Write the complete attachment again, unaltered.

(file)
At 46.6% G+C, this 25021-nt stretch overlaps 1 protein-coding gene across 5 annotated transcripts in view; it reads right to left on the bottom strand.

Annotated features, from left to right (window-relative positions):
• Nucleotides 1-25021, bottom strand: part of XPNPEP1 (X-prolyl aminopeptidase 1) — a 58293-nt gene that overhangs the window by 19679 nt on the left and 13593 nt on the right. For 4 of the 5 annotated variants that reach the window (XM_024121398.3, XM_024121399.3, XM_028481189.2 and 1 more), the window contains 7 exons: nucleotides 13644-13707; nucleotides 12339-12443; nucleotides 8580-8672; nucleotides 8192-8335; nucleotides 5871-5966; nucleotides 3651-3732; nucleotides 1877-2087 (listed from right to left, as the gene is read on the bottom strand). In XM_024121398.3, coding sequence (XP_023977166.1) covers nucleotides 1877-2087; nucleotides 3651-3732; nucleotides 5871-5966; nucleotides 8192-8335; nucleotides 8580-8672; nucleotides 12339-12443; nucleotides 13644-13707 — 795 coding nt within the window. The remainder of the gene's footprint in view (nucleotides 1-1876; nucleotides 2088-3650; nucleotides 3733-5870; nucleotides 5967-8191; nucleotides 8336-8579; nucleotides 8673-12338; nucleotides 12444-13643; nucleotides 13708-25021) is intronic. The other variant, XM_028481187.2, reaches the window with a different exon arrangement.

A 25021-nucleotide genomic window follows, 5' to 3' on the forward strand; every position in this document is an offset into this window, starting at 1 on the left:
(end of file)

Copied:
At 46.6% G+C, this 25021-nt stretch overlaps 1 protein-coding gene across 5 annotated transcripts in view; it reads right to left on the bottom strand.

Annotated features, from left to right (window-relative positions):
• Nucleotides 1-25021, bottom strand: part of XPNPEP1 (X-prolyl aminopeptidase 1) — a 58293-nt gene that overhangs the window by 19679 nt on the left and 13593 nt on the right. For 4 of the 5 annotated variants that reach the window (XM_024121398.3, XM_024121399.3, XM_028481189.2 and 1 more), the window contains 7 exons: nucleotides 13644-13707; nucleotides 12339-12443; nucleotides 8580-8672; nucleotides 8192-8335; nucleotides 5871-5966; nucleotides 3651-3732; nucleotides 1877-2087 (listed from right to left, as the gene is read on the bottom strand). In XM_024121398.3, coding sequence (XP_023977166.1) covers nucleotides 1877-2087; nucleotides 3651-3732; nucleotides 5871-5966; nucleotides 8192-8335; nucleotides 8580-8672; nucleotides 12339-12443; nucleotides 13644-13707 — 795 coding nt within the window. The remainder of the gene's footprint in view (nucleotides 1-1876; nucleotides 2088-3650; nucleotides 3733-5870; nucleotides 5967-8191; nucleotides 8336-8579; nucleotides 8673-12338; nucleotides 12444-13643; nucleotides 13708-25021) is intronic. The other variant, XM_028481187.2, reaches the window with a different exon arrangement.

A 25021-nucleotide genomic window follows, 5' to 3' on the forward strand; every position in this document is an offset into this window, starting at 1 on the left: